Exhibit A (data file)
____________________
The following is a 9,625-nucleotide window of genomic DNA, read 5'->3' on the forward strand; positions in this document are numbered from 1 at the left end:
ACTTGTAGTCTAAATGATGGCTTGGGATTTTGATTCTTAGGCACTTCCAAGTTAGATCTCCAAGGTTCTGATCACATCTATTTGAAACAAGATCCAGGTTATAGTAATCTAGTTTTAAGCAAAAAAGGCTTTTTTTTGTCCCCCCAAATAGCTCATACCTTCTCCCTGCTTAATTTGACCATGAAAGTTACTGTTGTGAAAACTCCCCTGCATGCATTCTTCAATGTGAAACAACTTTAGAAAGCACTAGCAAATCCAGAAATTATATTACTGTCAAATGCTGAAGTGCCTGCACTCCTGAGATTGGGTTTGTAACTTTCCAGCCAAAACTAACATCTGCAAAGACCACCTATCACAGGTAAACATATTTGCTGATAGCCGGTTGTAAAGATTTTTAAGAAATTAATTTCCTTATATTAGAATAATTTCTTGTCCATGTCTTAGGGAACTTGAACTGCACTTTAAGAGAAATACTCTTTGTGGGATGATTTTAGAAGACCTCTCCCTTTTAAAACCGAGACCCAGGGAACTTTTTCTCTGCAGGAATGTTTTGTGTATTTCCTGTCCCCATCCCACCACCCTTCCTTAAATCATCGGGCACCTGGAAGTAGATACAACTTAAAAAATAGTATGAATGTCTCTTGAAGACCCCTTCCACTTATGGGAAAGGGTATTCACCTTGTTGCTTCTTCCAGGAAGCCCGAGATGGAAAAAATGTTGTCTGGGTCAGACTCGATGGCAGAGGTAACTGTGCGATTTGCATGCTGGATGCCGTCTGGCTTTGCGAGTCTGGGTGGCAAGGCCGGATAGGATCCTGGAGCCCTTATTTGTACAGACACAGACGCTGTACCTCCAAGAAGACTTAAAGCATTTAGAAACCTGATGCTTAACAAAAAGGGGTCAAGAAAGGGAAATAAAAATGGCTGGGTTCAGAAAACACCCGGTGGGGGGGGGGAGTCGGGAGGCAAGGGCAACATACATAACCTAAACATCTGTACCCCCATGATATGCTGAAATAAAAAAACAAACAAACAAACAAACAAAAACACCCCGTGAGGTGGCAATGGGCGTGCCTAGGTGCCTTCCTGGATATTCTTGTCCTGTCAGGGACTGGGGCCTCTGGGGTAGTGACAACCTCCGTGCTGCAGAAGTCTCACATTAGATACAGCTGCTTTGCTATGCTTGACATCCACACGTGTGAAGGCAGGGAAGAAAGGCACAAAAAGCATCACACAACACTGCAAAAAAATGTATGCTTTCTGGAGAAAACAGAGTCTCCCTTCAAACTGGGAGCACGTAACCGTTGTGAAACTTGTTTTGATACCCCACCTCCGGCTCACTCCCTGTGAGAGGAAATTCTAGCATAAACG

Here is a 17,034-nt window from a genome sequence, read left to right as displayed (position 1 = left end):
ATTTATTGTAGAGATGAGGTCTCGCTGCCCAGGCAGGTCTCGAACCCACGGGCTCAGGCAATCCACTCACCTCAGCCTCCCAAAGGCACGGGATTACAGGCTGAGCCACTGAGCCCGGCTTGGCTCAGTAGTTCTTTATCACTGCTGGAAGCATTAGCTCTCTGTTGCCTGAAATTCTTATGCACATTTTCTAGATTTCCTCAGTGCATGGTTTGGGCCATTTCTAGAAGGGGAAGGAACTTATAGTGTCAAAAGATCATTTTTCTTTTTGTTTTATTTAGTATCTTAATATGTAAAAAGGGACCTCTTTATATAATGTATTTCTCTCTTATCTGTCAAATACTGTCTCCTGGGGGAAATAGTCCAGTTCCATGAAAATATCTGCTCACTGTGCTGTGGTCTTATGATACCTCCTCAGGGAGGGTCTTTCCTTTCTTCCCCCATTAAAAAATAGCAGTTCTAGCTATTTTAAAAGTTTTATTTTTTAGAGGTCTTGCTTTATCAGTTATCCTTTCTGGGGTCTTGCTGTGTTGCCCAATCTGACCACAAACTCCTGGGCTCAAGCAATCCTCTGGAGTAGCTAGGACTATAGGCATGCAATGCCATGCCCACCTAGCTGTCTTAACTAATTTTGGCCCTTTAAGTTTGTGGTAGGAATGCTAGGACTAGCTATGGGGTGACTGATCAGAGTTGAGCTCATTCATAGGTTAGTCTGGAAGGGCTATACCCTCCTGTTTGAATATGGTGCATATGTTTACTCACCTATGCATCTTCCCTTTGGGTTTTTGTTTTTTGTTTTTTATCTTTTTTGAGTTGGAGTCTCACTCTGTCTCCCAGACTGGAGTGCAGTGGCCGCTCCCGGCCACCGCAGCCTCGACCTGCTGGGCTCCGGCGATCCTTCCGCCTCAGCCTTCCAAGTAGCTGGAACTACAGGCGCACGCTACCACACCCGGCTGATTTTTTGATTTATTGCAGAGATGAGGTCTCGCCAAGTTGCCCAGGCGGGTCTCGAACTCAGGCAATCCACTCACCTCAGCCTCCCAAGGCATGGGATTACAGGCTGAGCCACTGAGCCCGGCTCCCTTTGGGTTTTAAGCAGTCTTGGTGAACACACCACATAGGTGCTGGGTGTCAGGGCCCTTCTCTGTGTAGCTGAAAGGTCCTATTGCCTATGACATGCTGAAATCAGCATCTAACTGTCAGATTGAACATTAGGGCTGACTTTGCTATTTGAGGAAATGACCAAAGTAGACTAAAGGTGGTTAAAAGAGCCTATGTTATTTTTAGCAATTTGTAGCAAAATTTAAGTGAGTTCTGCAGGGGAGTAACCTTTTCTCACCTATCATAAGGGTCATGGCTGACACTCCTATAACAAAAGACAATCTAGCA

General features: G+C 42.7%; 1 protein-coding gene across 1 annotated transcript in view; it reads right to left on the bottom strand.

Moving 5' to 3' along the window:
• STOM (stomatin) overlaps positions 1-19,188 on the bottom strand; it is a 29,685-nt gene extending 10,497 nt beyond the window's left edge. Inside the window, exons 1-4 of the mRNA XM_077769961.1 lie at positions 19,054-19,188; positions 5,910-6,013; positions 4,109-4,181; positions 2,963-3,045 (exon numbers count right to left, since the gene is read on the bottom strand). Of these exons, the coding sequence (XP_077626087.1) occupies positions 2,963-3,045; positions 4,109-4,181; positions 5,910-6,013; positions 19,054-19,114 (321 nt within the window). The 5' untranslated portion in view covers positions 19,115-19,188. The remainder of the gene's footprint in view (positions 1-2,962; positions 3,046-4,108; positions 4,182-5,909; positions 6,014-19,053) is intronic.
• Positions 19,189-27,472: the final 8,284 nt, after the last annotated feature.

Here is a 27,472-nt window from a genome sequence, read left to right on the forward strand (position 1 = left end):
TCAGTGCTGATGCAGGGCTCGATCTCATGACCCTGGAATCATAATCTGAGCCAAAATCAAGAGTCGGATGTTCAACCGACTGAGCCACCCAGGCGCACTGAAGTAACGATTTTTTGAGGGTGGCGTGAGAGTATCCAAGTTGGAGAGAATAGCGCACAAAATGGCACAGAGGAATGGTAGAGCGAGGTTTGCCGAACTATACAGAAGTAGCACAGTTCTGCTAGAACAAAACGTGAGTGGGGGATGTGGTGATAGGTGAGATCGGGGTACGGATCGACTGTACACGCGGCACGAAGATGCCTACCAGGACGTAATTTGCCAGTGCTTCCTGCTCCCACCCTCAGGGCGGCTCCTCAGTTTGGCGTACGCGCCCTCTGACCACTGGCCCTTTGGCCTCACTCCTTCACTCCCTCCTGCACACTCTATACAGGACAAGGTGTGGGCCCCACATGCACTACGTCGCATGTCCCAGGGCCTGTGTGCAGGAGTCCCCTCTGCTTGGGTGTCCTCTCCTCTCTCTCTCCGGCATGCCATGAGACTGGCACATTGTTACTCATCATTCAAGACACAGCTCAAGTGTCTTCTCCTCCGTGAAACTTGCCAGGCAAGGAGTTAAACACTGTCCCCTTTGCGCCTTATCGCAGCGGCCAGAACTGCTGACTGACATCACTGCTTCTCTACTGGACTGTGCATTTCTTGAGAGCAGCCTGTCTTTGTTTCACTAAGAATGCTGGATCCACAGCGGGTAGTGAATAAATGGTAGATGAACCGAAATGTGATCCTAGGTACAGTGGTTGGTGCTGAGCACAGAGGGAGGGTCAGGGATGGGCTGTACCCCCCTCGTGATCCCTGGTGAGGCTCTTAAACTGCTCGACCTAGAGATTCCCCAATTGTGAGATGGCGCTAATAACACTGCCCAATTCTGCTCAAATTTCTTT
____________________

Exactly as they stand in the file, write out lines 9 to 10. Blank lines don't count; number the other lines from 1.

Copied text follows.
Here is a 27,472-nt window from a genome sequence, read left to right on the forward strand (position 1 = left end):
TCAGTGCTGATGCAGGGCTCGATCTCATGACCCTGGAATCATAATCTGAGCCAAAATCAAGAGTCGGATGTTCAACCGACTGAGCCACCCAGGCGCACTGAAGTAACGATTTTTTGAGGGTGGCGTGAGAGTATCCAAGTTGGAGAGAATAGCGCACAAAATGGCACAGAGGAATGGTAGAGCGAGGTTTGCCGAACTATACAGAAGTAGCACAGTTCTGCTAGAACAAAACGTGAGTGGGGGATGTGGTGATAGGTGAGATCGGGGTACGGATCGACTGTACACGCGGCACGAAGATGCCTACCAGGACGTAATTTGCCAGTGCTTCCTGCTCCCACCCTCAGGGCGGCTCCTCAGTTTGGCGTACGCGCCCTCTGACCACTGGCCCTTTGGCCTCACTCCTTCACTCCCTCCTGCACACTCTATACAGGACAAGGTGTGGGCCCCACATGCACTACGTCGCATGTCCCAGGGCCTGTGTGCAGGAGTCCCCTCTGCTTGGGTGTCCTCTCCTCTCTCTCTCCGGCATGCCATGAGACTGGCACATTGTTACTCATCATTCAAGACACAGCTCAAGTGTCTTCTCCTCCGTGAAACTTGCCAGGCAAGGAGTTAAACACTGTCCCCTTTGCGCCTTATCGCAGCGGCCAGAACTGCTGACTGACATCACTGCTTCTCTACTGGACTGTGCATTTCTTGAGAGCAGCCTGTCTTTGTTTCACTAAGAATGCTGGATCCACAGCGGGTAGTGAATAAATGGTAGATGAACCGAAATGTGATCCTAGGTACAGTGGTTGGTGCTGAGCACAGAGGGAGGGTCAGGGATGGGCTGTACCCCCCTCGTGATCCCTGGTGAGGCTCTTAAACTGCTCGACCTAGAGATTCCCCAATTGTGAGATGGCGCTAATAACACTGCCCAATTCTGCTCAAATTTCTTT